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25 Dec 2017, 06:15
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mikemcgarry wrote: MathRevolution wrote: DHAR wrote: Is a  b < ab ?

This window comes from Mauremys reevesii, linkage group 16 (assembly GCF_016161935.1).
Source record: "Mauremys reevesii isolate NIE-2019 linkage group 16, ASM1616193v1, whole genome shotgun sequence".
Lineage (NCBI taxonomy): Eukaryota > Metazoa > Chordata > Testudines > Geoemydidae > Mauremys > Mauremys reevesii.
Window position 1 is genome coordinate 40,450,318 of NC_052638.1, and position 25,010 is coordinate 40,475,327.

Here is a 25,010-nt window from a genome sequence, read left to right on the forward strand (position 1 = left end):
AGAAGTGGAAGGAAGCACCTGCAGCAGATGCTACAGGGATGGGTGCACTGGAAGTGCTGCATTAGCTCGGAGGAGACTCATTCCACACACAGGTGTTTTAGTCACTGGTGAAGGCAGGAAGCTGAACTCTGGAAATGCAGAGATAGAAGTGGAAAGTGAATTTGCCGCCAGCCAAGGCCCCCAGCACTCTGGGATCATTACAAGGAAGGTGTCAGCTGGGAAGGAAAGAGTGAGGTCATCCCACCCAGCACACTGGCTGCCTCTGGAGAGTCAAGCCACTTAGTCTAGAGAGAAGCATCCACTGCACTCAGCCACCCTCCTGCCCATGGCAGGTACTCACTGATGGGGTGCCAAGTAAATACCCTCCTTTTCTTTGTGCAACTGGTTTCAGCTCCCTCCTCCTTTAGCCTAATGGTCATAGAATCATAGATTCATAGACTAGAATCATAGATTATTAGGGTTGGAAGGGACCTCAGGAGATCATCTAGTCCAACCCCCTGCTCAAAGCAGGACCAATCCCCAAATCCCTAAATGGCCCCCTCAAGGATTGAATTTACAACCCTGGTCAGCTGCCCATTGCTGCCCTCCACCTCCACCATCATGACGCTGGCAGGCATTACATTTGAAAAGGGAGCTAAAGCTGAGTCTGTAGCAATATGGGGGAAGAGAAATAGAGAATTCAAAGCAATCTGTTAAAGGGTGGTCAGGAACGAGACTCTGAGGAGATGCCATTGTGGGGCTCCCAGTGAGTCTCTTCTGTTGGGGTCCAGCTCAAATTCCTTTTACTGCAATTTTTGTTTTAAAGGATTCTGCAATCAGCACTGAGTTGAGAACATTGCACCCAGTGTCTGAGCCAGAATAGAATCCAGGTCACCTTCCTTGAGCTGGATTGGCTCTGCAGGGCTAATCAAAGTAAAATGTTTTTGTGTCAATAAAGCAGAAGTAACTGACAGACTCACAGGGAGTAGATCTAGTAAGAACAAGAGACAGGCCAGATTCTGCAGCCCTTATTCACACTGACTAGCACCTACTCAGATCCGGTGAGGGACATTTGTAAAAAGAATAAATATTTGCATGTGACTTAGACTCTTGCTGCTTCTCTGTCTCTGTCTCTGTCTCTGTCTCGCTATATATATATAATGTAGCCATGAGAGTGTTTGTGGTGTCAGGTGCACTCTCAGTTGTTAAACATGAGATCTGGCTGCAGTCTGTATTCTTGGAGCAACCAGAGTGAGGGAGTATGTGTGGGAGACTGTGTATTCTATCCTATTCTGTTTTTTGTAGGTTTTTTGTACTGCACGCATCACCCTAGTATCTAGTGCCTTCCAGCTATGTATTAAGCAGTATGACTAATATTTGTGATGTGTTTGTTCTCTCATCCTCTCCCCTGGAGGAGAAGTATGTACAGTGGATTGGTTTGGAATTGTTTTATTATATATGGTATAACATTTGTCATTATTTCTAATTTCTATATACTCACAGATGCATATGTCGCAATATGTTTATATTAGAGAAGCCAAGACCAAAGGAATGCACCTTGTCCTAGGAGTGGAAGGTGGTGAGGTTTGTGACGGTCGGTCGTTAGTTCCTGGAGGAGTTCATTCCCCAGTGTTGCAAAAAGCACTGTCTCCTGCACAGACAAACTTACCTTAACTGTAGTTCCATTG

Statement 1: \(b^a\)<0 Statement 2: b>a Forget conventional ways of solving math questions. For DS problems, the VA (Variable Approach) method is the quickest and easiest way to find the answer without actually solving the problem. Remember that equal numbers of variables and independent equations ensure a solution. The first step of the VA (Variable Approach) method is to modify the original condition and the question, and then recheck the question. a  b < ab ⇔ a < ab + b ⇔ ab + b < ab + b ⇔ ab + b^2 < (ab + b)^2 since both sides are nonnegative in the above inequality. ⇔ (ab + b)^2 < (ab + b)^2 ⇔ (ab)^2 + 2b(ab) + b^2 < ab^2 + 2abb + b^2 ⇔ (ab)^2 + 2b(ab) + b^2 < (ab)^2 + 2abb + b^2 ⇔ 2b(ab) < 2(ab)b ⇔ b(ab) < (ab)b ⇔ b(ab) < 0 Since we have 2 variables and 0 equations, C is most likely to be the answer and so we should consider 1) & 2) first. b = 2, a = 1 : Yes b = 4, a = 3 : No Thus, both conditions 1) & 2) are not sufficient. Therefore, E is the answer. Normally, in problems which require 2 equations, such as those in which the original conditions include 2 variables, or 3 variables and 1 equation, or 4 variables and 2 equations, each of conditions 1) and 2) provide an additional equation. In these problems, the two key possibilities are that C is the answer (with probability 70%), and E is the answer (with probability 25%). Thus, there is only a 5% chance that A, B or D is the answer. This occurs in common mistake types 3 and 4. Since C (both conditions together are sufficient) is the most likely answer, we save time by first checking whether conditions 1) and 2) are sufficient, when taken together. Obviously, there may be cases in which the answer is A, B, D or E, but if conditions 1) and 2) are NOT sufficient when taken together, the answer must be E. Dear MathRevolution, My colleague, with all due respect, I am going to disagree on a few points. You first made three opening statements with which I disagree 1) Forget conventional ways of solving math questions. 2) For DS problems, the VA (Variable Approach) method is the quickest and easiest way to find the answer without actually solving the problem. 3) Remember that equal numbers of variables and independent equations ensure a solution. In response to #1, I would assert that the heart of advanced problemsolving is elegance. In response to #2, I would say that the balance of your post seems a rebuttal to this statement. In response to #3, I would sayyes, this is a good rule, but the caveat should be mention that if two equations are dependent, we are not guaranteed a solution. I studied your algebra carefully. I don't find a single step that's off: your inequality may be equivalent to the prompt inequality. b(ab) < 0 Your claim is that this is equivalent to the prompt inequality. I cannot gainsay that claim. Then you picked two pairs of numbers: Pair #1: b = 2, a = 1 Pair #2: b = 4, a = 3 But here's the thing. Both of these pairs satisfy your inequality. In fact, I would submit that it's impossible to find a pair of numbers consistent with Statement #2 that doesn't satisfy your inequality. Both of these pairs definitely satisfy the prompt inequality. Prompt Inequality: a  b < ab Pair #1: a  b = 1  2 = 1 ab = 1  (2) = 3 = +3 Prompt inequality works. Pair #1: a  b = 3  4 = 3  4 = 1 ab = 3  (4) = 1 = +1 Prompt inequality works. If both pairs satisfy both your inequality and the prompt inequality, they do not constitute counterexamples. I make the claim that counterexamples consistent with Statement #2 do not exist. Please provide one if I am mistaken in this claim. Finally, I will say that the great irony is that this problem can be resolved an astonishingly elegant solution. Statement 1 can be dismissed with numerical counterexamples Statement 2: b>a Since these are not equal, we know a ≠ b, so a  b > 0 b>a is equivalent to the inequality 0 > a  b Combining, we get a  b < 0 < a  b, which directly implies a  b < a  b. With remarkable elegance, Statement #2 directly implies the prompt inequality and is sufficient. OA = (B). My colleague, I am open to anything you would like to say in reply. With sincere respect, Mike McGarry Yeah mike, I agree with your mentioned points. Thanks, Piyush Kudos +1